|Eli Lilly's Indianapolis, IN, headquarters--Courtesy of Eli Lilly|
Eli Lilly ($LLY) has high hopes for its new oncology med Cyramza, notching U.S. approvals for the drug last year to counter increased competition to older products. But the company could face a setback with Cyramza across the pond, as the U.K.'s cost gatekeeper is holding off on recommending the drug to treat certain forms of stomach cancer.
The National Institute for Health and Care Excellence's (NICE) appraisal committee gave a thumbs-down to Cyramza (ramucirumab) for use alone or in combination with another cancer drug, paclitaxel. The drug's cost rings in at about £42,000 ($64,670) per person, NICE said in an appraisal document, well and above the watchdog's usual price recommendations.
But it's not just the price tag that has NICE concerned. It's the cost in light of Cyramza's survival data. In one trial, patients who took Cyramza and paclitaxel survived just 2.27 months longer on average than those in the control arm. In another study, Cyramza beat out placebo by adding 1.4 months to patients' lives, NICE said in its appraisal document.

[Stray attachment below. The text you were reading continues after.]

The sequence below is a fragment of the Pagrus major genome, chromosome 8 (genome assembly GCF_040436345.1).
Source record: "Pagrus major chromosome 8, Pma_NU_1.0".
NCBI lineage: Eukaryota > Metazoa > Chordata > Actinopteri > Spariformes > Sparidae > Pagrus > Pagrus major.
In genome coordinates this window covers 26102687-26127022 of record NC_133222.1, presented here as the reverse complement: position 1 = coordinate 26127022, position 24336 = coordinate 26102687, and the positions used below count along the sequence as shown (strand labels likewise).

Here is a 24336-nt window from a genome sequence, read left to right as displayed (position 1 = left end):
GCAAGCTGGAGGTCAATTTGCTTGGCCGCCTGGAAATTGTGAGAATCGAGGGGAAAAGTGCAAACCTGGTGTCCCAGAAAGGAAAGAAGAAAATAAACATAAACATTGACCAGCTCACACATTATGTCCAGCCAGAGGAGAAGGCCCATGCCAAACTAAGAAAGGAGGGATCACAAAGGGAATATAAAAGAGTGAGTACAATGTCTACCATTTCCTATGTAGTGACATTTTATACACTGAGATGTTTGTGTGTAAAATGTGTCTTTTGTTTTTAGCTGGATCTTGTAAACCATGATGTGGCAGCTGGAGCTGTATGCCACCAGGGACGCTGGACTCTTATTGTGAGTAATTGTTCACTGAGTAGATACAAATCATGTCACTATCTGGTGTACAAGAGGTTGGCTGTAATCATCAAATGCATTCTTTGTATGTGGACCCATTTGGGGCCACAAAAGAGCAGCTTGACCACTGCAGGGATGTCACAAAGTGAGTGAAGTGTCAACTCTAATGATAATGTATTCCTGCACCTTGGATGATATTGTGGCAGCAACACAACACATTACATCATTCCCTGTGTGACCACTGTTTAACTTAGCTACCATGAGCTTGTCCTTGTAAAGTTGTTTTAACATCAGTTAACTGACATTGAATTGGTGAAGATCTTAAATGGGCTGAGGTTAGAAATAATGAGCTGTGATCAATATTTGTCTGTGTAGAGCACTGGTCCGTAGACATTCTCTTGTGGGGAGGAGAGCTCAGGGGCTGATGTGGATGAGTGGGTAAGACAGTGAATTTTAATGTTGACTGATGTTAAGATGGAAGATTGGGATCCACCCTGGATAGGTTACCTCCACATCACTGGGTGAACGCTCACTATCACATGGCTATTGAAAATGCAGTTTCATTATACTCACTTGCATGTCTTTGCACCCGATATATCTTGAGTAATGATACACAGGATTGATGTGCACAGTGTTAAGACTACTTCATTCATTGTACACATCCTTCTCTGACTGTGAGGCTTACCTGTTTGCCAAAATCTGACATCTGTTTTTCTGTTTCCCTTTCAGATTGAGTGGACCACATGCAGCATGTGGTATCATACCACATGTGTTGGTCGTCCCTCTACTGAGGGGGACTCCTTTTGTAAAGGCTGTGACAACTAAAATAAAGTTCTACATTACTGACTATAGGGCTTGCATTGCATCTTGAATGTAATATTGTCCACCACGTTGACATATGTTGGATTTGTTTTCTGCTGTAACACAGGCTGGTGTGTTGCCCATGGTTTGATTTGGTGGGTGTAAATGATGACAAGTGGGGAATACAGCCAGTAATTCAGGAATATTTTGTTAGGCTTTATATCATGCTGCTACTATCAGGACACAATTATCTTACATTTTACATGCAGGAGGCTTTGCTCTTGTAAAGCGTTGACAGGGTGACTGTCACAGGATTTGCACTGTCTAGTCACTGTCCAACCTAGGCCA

NICE is taking public comments for Cyramza until Oct. 6 and will hold a second appraisal committee meeting on Oct. 20, the cost gatekeeper said.
Meanwhile, Lilly is chasing blockbuster sales of the drug with expanded approvals in the U.S. Last year, the FDA signed off on Cyramza to treat stomach cancer, advanced gastric cancer and lung cancer, echoing the agency's commitment to ushering through innovative therapies that offer more treatment options for patients. The greenlight for lung cancer could be especially fruitful, helping catapult sales for Cyramza to $1.35 billion in 2020, JPMorgan analyst Chris Schott told investors last year.
At least so far, the drug's U.S. launch "looks quite strong," Evercore ISI analyst Mark Schoenebaum said in a note to investors earlier this year, setting the stage for more growth. Cyramza roped in $88 million in Q2 sales. Lilly is counting on Cyramza, along with other new launches, to make up for losses from off-patent meds such as antidepressant Cymbalta and osteoporosis drug Evista.
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